Institute for Advanced and Applied Chemical Synthesis

The Palladium-Catalyzed Ullmann Cross-Coupling Reaction: A Modern Variant on a Time-Honored Process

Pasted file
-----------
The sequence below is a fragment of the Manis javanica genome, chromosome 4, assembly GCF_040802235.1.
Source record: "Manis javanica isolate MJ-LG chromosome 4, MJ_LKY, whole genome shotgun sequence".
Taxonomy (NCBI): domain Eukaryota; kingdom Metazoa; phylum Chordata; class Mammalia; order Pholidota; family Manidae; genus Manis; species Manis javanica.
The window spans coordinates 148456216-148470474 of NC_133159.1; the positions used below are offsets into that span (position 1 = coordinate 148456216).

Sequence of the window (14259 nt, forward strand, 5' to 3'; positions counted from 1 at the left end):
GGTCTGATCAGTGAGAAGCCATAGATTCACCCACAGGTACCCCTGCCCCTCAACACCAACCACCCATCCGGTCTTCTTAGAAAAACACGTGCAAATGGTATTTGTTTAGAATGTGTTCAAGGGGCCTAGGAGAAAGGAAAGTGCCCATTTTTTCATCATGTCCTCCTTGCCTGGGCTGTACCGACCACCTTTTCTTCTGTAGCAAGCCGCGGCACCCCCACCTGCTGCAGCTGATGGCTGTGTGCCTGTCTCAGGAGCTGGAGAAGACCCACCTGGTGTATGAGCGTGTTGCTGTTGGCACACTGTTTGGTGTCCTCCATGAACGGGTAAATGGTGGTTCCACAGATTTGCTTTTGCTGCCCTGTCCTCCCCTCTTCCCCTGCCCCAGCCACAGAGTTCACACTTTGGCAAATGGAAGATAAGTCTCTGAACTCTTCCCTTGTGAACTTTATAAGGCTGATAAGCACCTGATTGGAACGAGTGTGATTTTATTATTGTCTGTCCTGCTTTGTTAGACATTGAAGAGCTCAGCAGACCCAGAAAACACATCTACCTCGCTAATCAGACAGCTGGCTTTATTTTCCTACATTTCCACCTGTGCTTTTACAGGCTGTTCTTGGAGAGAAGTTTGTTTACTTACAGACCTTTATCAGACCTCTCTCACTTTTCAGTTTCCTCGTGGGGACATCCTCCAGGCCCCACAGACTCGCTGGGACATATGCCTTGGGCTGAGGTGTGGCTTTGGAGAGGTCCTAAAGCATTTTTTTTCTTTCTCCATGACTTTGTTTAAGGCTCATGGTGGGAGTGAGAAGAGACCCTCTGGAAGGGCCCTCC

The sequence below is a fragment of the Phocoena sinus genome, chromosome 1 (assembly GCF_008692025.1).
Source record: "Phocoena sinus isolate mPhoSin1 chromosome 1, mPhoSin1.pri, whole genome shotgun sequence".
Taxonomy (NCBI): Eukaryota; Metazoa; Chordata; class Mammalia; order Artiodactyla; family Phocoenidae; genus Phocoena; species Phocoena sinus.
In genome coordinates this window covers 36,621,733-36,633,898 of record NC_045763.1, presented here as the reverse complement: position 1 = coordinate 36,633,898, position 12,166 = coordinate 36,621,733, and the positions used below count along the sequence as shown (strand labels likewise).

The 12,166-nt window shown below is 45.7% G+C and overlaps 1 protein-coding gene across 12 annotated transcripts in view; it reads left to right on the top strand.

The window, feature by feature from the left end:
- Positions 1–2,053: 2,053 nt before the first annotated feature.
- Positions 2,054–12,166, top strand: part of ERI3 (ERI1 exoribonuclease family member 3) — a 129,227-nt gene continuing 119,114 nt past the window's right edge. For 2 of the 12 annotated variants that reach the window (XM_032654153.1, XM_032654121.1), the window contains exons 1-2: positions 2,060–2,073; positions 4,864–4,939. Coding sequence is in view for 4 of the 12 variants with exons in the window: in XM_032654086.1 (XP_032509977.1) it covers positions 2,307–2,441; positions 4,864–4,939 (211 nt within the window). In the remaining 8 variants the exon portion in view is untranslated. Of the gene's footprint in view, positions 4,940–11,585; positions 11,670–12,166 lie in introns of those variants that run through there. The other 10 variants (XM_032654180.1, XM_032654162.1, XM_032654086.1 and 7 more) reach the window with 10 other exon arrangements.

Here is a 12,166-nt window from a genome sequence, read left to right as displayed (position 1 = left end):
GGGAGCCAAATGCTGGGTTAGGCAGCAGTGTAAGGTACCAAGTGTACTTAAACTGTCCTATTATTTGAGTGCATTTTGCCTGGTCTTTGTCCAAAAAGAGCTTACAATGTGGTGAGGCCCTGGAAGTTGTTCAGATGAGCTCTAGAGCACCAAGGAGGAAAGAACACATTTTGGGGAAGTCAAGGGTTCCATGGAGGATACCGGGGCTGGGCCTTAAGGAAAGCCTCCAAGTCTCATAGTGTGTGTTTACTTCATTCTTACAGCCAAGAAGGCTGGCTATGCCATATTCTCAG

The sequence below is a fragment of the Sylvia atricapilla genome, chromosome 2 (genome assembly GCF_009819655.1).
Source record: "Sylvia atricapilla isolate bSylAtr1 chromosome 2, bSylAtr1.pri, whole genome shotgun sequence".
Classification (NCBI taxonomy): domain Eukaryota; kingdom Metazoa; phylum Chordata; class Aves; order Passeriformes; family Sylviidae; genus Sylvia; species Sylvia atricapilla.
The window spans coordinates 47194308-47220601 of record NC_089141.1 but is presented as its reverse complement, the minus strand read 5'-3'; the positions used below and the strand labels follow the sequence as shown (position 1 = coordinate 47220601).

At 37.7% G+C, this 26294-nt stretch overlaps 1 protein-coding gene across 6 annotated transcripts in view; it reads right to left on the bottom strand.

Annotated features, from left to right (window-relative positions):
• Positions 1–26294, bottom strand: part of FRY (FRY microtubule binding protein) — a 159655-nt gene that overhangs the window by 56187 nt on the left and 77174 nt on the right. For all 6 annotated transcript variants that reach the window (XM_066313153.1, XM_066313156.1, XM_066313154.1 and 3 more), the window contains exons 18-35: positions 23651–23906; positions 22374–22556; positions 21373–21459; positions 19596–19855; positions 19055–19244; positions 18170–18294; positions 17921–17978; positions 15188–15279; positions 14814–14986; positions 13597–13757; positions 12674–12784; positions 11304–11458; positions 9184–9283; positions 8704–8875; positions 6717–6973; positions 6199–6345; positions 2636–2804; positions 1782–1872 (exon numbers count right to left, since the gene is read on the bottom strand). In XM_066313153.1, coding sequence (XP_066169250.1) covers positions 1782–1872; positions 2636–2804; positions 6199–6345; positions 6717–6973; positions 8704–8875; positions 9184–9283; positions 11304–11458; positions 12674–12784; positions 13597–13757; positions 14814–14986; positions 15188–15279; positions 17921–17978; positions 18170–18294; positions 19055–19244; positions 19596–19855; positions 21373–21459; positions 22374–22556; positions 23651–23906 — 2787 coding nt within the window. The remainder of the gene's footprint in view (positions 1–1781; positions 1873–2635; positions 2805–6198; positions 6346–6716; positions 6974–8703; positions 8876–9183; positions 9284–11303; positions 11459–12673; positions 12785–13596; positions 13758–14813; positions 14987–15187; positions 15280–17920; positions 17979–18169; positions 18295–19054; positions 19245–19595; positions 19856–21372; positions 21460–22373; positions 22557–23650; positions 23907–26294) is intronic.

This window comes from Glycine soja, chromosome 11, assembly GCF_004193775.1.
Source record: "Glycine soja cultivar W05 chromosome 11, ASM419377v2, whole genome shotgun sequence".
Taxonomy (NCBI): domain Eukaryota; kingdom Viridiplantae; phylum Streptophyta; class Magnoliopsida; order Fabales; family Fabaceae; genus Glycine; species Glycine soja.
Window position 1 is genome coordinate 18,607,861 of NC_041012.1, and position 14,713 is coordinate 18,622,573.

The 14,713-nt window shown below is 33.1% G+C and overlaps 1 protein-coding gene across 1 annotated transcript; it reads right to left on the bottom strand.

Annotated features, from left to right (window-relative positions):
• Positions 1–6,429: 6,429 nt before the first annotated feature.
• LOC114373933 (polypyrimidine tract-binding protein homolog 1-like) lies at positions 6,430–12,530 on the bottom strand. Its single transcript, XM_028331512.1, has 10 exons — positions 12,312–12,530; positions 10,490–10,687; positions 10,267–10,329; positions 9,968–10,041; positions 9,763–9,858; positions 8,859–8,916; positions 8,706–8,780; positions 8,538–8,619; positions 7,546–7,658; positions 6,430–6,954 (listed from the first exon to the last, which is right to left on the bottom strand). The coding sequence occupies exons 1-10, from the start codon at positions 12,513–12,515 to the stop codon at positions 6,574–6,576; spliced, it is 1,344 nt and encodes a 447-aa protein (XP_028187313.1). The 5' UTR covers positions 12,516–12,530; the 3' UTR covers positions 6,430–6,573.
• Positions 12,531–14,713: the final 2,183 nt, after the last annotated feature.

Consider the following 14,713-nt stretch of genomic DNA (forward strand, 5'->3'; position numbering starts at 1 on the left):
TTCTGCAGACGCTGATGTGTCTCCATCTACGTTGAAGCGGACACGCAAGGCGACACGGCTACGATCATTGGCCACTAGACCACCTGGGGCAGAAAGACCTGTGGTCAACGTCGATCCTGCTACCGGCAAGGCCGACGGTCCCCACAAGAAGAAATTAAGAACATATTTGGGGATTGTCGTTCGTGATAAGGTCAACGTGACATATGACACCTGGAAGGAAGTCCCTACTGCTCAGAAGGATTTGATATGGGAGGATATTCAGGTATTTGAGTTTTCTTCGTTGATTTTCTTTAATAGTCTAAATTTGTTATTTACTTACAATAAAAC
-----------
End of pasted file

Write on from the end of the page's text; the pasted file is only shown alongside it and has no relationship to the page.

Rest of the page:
Cross-coupling reactions, especially those that are catalyzed by palladium, have revolutionized the way in which carbon−carbon bonds can be formed. The most commonly deployed variants of such processes are the Suzuki−Miyaura, Mizoroki−Heck, Stille, and Negishi cross-coupling reactions, and these normally involve the linking of an organohalide or pseudohalide (such as a triflate or nonaflate) with an organo-metallic or -metalloid such as an organo-boron, -magnesium, -tin, or -zinc species. Since the latter type of coupling partner is often prepared from the corresponding halide, methods that allow for the direct cross-coupling of two distinct halogen-containing compounds would provide valuable and more atom-economical capacities for the formation of carbon−carbon bonds. While the venerable Ullmann reaction can in principle achieve this, it has a number of drawbacks, the most significant of which is that homocoupling of the reaction partners is a competitive, if not the dominant, process. Furthermore, such reactions normally occur only under forcing conditions (viz., often at temperatures in excess of 250 °C). As such, the Ullmann reaction has seen only limited application in this regard, especially as a mid- to latestage feature of complex natural product synthesis. This Account details the development of the palladium-catalyzed Ullmann cross-coupling reaction as a useful method for the assembly of a range of heterocyclic systems relevant to medicinal and/or natural products chemistry. These couplings normally proceed under relatively mild conditions (<100 °C) over short periods of time and, usually, to the exclusion of (unwanted) homocoupling events. The keys to success are the appropriate choice of coupling partners, the form of the copper metal employed, and the choice of reaction solvent. At the present time, the cross-coupling partners capable of engaging in the title reaction are confined to halogenated and otherwise electron-deficient arenes and, as complementary reactants, α- or β-halogenated, α,β-unsaturated aldehydes, ketones, esters, lactones, lactams, and cycloimides. Nitro-substituted (and halogenated) arenes, in particular, serve as effective participants in these reactions, and the products of their coupling with the above-mentioned carbonyl-containing systems can be manipulated in a number of different ways. Depending on the positional relationship between the nitro and carbonyl groups in the cross-coupling product, the reduction of the former group, which can be achieved under a range of different conditions, provides, through intramolecular nucleophilic addition reactions, including Schiff base condensations, access to a diverse range of heterocyclic systems. These include indoles, quinolines, quinolones, isoquinolines, carbazoles, and carbolines. Tandem variants of such cyclization processes, in which Raney cobalt is used as a catalyst for the chemoselective reduction (by dihydrogen) of nitro and nitrile groups (but not olefins), allow for the assembly of a range of structurally challenging natural products, including marinoquinoline A, (±)-1-acetylaspidoalbidine, and (±)-gilbertine.